Daylight savings time has ended. It gets dark around 4:30 PM between now and March, so you definitely need bike lights.
The last several years have seen an arms race in bike lighting technology. In some ways, this is a good thing, as brighter lights make it easy to see where you are going. Lights have pulse modes that aren’t so visually jarring as the “flash” mode, and some lights stay steady and pulse or flash at the same time.
But bike light courtesy has not kept up with the increasing number of lumens. This article is our annual reminder on how to not blind your fellow cyclists with that cool 3,000-lumen rechargeable light. 😎
- Use lights at night: white and front, red in back. It’s the law. Reflectors are not an adequate substitute. Cyclists who don’t use lights at night are literally invisible to motorists, and even to oncoming or passing cyclists, especially when the un-illuminated cyclist is backlit by cyclists who are using lights. According to the National Governor’s Traffic Safety Commission report, 50% of all cyclist fatalities happen at night, which is far out of proportion to the amount of nighttime cycling happening out there. We can reduce that statistic by using lights at night.
- “Is that a train on the bike path?” When riding on a bike path, keep that powerful headlight on a low setting. You don’t need the power of a train headlight to see where you are going.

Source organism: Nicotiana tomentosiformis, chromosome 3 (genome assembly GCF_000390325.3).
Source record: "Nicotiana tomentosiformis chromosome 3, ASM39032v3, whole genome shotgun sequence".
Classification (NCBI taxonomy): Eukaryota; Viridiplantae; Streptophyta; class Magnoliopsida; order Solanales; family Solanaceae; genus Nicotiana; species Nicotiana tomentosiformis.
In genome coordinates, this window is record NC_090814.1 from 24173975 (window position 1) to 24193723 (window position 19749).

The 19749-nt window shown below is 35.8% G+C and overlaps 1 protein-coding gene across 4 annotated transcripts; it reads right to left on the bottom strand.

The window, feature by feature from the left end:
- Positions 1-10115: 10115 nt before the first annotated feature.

- Being a flasher is totally un-cool. There is absolutely no reason to have your headlight on strobe or flashing mode when riding home at night on a busy bike path. Turn the light to a “steady” mode. To oncoming cyclists, a flashing headlight is like having a camera flash firing every nano-second for a few minutes when approaching a long distance. It’s not necessary, and it’s seriously rude. This may also apply to some of the more powerful tail-lights out there.
- Check your aim. If your light is aimed at other cyclists’ heads, you’re doing it wrong. Seriously, our League Cycling Coach just did a training seminar where one of the instructors said “I keep my headlight pointed up,” not realizing he’s been blinding oncoming cyclists. Aim your headlight down to light the surface in front of your wheel.
- Be a cool kid. As an oncoming cyclist approaches, momentarily cup your headlight with your hand or briefly switch it off, especially if you have a pretty powerful light.
- “Is someone riding with a Bic lighter?”. Check your batteries. Lower-power LED lights that are meant to make the cyclist visible, rather than helping the cyclists see where they are going, usually have replaceable batteries. If that’s what you have, the batteries probably need to be switched out annually or more often depending on how much you use them. Even those free blinkie lights we give away have hidden but replaceable batteries! When in doubt, turn your LED lights on, and go observe your lights from some distance at night–how visible are they?
Written by Bike New York’s Director of Education, Rich Conroy.